A Power Brassier Than Yourself

By editor • Jul 9th, 2008 • Category: news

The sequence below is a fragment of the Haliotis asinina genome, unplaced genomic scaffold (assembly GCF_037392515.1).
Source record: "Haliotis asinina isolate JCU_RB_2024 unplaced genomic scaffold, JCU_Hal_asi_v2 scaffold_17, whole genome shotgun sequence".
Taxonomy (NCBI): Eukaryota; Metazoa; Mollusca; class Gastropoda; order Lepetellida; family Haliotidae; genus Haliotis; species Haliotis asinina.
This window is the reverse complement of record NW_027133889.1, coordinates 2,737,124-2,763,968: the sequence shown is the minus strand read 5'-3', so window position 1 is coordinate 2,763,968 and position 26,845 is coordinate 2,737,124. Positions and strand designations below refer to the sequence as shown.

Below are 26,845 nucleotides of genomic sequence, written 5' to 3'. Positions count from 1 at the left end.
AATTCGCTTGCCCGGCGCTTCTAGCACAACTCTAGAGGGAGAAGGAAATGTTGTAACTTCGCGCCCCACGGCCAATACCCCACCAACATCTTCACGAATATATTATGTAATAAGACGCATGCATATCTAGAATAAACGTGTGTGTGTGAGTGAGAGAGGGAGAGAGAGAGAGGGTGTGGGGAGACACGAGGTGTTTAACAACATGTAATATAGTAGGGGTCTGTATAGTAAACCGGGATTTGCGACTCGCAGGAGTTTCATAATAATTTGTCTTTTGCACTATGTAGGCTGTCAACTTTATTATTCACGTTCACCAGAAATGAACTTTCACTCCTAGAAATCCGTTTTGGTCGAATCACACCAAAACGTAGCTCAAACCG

Speaking of real jazz, everybody interested in how a group of  black-rebel musical anarchists might manage to collectively stick to the point for four decades needs to read George Lewis’ A Power Stronger Than Itself, The AACM And American Experimental Music (University of Chicago Press) .For those unaware or just plain ign’ant the Association For the Advancement of Creative Musicians is the Chicago based organization from whence came such rugged musical individualists as Muhal Richard Abrams, Anthony Braxton, The Art Ensemble of Chicago, Pete Cosey,Henry Threadgill, Nicole Mitchell and Matana Roberts. Author Lewis isn’t just an advocate, he’s also an equally visionary member in his own right– being not only something akin to the Jimi Hendrix of the trombone, but, as well,  the designer of an improvising software program( Voyager). You dont need to be so polymath to read his book –its an existential page turner. Kinda like an engrossing Russian family novel about  working-class African American moms and dads in 50s and 60s Chicago who made sure their dreamy ghetto-born kids could be anything they wanted to be. Not being ones to squander such efforts on their behalf the members of the AACM went on to become models for how that wooly and fragile thing known as Black Genius can be made ridicolously self-reliant and learn how to play avant-reindeer games well with others. Lewis doesnt skim on the race and gender politics and basic adminsitration fluckups the organization blundered through along the way. This unabashed handling of the truth gives the book a bracing critical honesty  rare to ‘movement histories’ written from the inside.

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